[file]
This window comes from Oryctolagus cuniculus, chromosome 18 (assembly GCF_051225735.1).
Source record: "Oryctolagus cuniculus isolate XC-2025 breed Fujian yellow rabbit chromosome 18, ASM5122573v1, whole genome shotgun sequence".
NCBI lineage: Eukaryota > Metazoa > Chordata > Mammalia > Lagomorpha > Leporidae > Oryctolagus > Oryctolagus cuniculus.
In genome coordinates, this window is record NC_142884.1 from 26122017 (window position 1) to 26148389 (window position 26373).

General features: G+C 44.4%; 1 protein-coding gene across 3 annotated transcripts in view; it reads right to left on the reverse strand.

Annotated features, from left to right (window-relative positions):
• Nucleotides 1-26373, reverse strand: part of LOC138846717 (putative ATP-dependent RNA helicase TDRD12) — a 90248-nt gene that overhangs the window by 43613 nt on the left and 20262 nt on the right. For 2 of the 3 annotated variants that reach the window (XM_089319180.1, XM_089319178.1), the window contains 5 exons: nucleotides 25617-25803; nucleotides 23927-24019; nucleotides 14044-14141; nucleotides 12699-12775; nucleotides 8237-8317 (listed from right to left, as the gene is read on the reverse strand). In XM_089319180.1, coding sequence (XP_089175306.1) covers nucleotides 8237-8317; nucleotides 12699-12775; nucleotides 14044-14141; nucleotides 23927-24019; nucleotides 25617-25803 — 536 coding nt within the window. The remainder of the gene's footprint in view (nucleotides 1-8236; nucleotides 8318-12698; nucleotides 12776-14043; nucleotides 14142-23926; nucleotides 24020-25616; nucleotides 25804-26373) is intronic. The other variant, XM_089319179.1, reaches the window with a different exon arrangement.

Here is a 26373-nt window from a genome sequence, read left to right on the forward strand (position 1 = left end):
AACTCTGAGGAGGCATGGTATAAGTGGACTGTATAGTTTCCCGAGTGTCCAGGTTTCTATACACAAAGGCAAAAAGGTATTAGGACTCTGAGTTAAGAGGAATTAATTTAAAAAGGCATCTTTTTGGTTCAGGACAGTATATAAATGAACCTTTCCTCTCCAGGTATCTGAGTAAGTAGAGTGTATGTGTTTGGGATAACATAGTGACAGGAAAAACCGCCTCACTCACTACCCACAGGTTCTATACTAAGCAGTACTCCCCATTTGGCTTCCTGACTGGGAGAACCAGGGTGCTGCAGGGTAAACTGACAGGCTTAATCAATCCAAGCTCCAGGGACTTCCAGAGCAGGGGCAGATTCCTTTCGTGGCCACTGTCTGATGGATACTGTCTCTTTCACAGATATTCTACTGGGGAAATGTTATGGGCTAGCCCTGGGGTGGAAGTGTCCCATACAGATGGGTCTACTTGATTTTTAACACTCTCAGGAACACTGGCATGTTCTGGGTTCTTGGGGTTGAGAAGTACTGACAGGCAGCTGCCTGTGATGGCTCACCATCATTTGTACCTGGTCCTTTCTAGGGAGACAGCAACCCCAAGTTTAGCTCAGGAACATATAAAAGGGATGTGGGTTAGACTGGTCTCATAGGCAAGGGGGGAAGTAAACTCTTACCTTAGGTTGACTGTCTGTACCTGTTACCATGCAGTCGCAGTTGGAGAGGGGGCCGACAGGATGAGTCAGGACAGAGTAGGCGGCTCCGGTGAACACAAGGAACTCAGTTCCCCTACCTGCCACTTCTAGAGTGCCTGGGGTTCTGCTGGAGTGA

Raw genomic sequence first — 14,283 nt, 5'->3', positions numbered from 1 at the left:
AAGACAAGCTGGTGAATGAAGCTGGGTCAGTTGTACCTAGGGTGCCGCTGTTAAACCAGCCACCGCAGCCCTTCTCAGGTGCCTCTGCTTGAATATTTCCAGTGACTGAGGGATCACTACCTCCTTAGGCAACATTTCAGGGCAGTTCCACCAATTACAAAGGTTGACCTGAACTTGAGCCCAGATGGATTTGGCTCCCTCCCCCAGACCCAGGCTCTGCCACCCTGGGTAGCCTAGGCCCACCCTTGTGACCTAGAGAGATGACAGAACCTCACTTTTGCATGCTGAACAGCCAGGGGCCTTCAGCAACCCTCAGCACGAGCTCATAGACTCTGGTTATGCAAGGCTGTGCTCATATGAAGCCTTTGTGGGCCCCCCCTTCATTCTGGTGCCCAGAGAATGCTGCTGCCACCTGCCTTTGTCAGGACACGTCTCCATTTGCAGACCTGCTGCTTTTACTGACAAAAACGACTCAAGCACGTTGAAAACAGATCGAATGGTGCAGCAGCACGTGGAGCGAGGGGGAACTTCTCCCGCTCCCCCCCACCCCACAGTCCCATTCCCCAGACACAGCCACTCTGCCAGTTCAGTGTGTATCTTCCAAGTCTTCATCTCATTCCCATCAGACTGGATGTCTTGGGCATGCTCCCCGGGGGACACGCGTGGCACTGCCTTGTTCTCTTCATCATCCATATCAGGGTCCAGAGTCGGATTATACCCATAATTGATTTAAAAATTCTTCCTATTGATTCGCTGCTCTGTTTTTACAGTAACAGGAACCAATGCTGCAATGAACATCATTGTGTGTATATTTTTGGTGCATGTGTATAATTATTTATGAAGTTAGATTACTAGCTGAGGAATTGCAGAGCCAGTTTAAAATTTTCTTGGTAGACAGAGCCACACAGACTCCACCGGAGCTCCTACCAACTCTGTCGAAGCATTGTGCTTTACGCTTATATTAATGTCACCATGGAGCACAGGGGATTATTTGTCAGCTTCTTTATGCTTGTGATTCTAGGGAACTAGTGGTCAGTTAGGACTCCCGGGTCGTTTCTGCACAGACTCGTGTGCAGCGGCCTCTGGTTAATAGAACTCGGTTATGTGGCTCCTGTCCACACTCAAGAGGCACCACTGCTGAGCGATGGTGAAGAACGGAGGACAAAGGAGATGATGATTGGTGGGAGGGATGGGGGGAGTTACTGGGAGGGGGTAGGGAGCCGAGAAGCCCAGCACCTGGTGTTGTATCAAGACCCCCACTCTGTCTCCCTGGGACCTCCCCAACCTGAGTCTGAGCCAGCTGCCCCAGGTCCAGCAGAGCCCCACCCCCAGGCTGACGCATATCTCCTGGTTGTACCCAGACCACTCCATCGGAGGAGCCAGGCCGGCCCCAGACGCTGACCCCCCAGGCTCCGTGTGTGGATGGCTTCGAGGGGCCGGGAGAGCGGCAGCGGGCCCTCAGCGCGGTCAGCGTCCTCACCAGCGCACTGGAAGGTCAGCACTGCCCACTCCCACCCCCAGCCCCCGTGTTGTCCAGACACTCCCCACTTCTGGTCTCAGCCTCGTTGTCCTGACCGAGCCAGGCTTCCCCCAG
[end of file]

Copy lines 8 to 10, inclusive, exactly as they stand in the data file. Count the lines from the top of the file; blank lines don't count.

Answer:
Here is a 26373-nt window from a genome sequence, read left to right on the forward strand (position 1 = left end):
AACTCTGAGGAGGCATGGTATAAGTGGACTGTATAGTTTCCCGAGTGTCCAGGTTTCTATACACAAAGGCAAAAAGGTATTAGGACTCTGAGTTAAGAGGAATTAATTTAAAAAGGCATCTTTTTGGTTCAGGACAGTATATAAATGAACCTTTCCTCTCCAGGTATCTGAGTAAGTAGAGTGTATGTGTTTGGGATAACATAGTGACAGGAAAAACCGCCTCACTCACTACCCACAGGTTCTATACTAAGCAGTACTCCCCATTTGGCTTCCTGACTGGGAGAACCAGGGTGCTGCAGGGTAAACTGACAGGCTTAATCAATCCAAGCTCCAGGGACTTCCAGAGCAGGGGCAGATTCCTTTCGTGGCCACTGTCTGATGGATACTGTCTCTTTCACAGATATTCTACTGGGGAAATGTTATGGGCTAGCCCTGGGGTGGAAGTGTCCCATACAGATGGGTCTACTTGATTTTTAACACTCTCAGGAACACTGGCATGTTCTGGGTTCTTGGGGTTGAGAAGTACTGACAGGCAGCTGCCTGTGATGGCTCACCATCATTTGTACCTGGTCCTTTCTAGGGAGACAGCAACCCCAAGTTTAGCTCAGGAACATATAAAAGGGATGTGGGTTAGACTGGTCTCATAGGCAAGGGGGGAAGTAAACTCTTACCTTAGGTTGACTGTCTGTACCTGTTACCATGCAGTCGCAGTTGGAGAGGGGGCCGACAGGATGAGTCAGGACAGAGTAGGCGGCTCCGGTGAACACAAGGAACTCAGTTCCCCTACCTGCCACTTCTAGAGTGCCTGGGGTTCTGCTGGAGTGA

Raw genomic sequence first — 14,283 nt, 5'->3', positions numbered from 1 at the left: